The Cost Of The U.S. Sugar Program Revisited
The article analyzes the welfare cost of the U.S. sugar program using a multimarket model of U.S. sweetener markets. The latter includes raw crops, sugar extraction and refining, and sweetener users (food-processing industries and final consumers). The authors address the industrial organization of food industries using sweeteners and treat the United States as a large importer. With the removal of the program, this article estimates (all figures in 1999 dollars) that in 1998 cane growers, sugar beet growers, and processors would have lost $307, $650, and $89 million, respectively; sweetener users would have gained $1.9 billion. World prices would have increased by 13.2%. The deadweight loss of the program is estimated at $532 million. Copyright 2003 Western Economic Association International.
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Volume (Year): 21 (2003)
Issue (Month): 1 (01)
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References listed on IDEAS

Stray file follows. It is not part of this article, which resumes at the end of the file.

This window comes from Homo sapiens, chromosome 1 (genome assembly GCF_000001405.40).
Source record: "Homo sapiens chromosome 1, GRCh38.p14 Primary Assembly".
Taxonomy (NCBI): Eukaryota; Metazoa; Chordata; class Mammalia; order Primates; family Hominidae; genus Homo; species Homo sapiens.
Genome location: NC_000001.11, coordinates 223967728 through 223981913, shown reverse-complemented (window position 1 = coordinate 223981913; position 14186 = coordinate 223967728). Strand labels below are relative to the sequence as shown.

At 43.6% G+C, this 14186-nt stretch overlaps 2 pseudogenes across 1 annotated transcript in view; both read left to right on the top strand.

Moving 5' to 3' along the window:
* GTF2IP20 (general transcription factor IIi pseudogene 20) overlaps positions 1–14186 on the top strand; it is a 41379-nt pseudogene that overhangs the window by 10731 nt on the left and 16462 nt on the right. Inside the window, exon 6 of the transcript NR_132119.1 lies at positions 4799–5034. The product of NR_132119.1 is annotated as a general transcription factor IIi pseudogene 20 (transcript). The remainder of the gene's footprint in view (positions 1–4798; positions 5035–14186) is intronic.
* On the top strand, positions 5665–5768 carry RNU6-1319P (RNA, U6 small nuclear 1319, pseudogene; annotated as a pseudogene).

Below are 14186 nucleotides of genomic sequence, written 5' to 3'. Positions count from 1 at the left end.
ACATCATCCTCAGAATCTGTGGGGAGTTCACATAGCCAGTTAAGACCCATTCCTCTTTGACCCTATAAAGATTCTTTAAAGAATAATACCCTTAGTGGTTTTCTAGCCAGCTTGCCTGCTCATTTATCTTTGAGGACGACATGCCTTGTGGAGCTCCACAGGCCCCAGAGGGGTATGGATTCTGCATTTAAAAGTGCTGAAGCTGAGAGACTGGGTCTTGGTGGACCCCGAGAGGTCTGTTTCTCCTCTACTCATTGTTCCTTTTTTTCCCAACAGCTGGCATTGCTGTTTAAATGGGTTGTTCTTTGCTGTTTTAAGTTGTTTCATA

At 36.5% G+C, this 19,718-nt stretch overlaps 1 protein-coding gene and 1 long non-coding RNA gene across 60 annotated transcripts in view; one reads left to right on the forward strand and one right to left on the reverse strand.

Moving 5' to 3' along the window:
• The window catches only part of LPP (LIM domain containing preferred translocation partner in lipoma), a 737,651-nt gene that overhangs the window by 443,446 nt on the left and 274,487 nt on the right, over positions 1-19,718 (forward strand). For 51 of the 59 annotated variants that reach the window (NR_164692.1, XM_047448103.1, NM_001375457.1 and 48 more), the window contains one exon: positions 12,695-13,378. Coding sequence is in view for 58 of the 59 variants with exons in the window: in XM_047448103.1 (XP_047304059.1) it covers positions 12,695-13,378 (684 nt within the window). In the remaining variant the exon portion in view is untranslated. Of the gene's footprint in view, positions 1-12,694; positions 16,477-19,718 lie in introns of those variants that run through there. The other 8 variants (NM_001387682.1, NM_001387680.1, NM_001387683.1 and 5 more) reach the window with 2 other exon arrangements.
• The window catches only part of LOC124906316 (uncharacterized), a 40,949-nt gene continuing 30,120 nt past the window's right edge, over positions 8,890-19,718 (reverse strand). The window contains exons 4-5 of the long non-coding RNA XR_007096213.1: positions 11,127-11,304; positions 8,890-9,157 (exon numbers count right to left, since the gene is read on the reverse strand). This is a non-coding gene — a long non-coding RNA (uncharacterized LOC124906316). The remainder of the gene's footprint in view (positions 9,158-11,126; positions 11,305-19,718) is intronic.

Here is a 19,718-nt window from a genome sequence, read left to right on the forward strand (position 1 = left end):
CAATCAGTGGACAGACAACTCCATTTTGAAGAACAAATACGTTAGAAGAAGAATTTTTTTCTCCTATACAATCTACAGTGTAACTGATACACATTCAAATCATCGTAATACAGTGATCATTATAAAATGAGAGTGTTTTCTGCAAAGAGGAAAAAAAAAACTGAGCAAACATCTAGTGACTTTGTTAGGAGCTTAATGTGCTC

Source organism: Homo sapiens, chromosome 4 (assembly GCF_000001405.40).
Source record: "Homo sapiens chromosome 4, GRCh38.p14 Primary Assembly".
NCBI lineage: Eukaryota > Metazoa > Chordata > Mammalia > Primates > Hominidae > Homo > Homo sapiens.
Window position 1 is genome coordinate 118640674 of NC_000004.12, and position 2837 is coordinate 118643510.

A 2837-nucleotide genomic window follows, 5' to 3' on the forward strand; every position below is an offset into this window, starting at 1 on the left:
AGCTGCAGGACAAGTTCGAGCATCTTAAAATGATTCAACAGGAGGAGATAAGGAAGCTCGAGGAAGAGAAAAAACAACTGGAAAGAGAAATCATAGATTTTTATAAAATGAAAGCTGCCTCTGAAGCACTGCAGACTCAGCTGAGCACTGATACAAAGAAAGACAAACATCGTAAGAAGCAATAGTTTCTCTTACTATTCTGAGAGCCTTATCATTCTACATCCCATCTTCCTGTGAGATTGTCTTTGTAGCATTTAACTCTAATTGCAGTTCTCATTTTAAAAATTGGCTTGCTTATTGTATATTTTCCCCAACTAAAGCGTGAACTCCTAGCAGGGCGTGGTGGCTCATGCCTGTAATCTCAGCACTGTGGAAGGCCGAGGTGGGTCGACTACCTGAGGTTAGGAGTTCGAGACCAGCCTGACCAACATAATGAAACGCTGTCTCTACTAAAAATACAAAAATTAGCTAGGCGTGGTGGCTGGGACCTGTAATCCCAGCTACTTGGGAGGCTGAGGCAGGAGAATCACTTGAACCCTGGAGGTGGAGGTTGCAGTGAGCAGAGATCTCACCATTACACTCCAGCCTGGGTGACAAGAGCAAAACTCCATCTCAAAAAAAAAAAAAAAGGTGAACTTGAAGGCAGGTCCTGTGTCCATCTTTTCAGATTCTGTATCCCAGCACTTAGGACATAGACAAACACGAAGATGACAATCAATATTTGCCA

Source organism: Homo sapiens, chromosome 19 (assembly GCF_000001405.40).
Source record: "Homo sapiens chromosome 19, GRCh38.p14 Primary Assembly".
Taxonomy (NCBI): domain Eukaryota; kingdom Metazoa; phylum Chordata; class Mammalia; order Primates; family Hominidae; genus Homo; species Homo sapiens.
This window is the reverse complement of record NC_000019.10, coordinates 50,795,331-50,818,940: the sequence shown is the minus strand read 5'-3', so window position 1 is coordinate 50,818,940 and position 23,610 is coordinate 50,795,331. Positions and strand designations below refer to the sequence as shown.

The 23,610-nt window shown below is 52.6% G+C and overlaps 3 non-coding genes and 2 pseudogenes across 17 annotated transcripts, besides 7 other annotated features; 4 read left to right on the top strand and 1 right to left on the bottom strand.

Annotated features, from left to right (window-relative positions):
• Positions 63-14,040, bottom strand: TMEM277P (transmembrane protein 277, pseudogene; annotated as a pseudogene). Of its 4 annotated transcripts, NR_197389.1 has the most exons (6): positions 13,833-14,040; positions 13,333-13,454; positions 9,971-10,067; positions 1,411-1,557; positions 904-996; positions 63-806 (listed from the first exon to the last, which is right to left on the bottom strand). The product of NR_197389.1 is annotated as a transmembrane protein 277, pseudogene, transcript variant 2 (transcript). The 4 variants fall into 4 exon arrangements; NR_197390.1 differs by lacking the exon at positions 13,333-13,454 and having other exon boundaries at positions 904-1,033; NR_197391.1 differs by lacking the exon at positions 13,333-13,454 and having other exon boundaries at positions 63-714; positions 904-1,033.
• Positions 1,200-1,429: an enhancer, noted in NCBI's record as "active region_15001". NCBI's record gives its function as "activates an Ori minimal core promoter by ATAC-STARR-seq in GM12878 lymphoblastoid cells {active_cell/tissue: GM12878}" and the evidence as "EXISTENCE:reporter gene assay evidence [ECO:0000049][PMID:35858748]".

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- Chad E. Hart & Bruce A. Babcock, 2001.
"Implications of the WTO on the Redesign of U.S. Farm Policy,"
Food and Agricultural Policy Research Institute (FAPRI) Publications
01-bp32, Food and Agricultural Policy Research Institute (FAPRI) at Iowa State University.
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- Haley, Stephen L., 1998. "Modeling The U.S. Sweetener Sector: An Application To The Analysis Of Policy Reform," Working Papers 14610, International Agricultural Trade Research Consortium.
- Catherine J. Morrison, 1990. "Market Power, Economic Profitability and Productivity Growth Measurement: An Integrated Structural Approach," NBER Working Papers 3355, National Bureau of Economic Research, Inc.
- S. McCorriston & C. W. Morgan & A. J. Rayner, 1998. "Processing Technology, Market Power and Price Transmission," Journal of Agricultural Economics, Wiley Blackwell, vol. 49(2), pages 185-201.
- Rendleman, C. Matthew & Hertel, Thomas W., 1993. "Do Corn Farmers Have Too Much Faith In The Sugar Program?," Journal of Agricultural and Resource Economics, Western Agricultural Economics Association, vol. 18(01), July.
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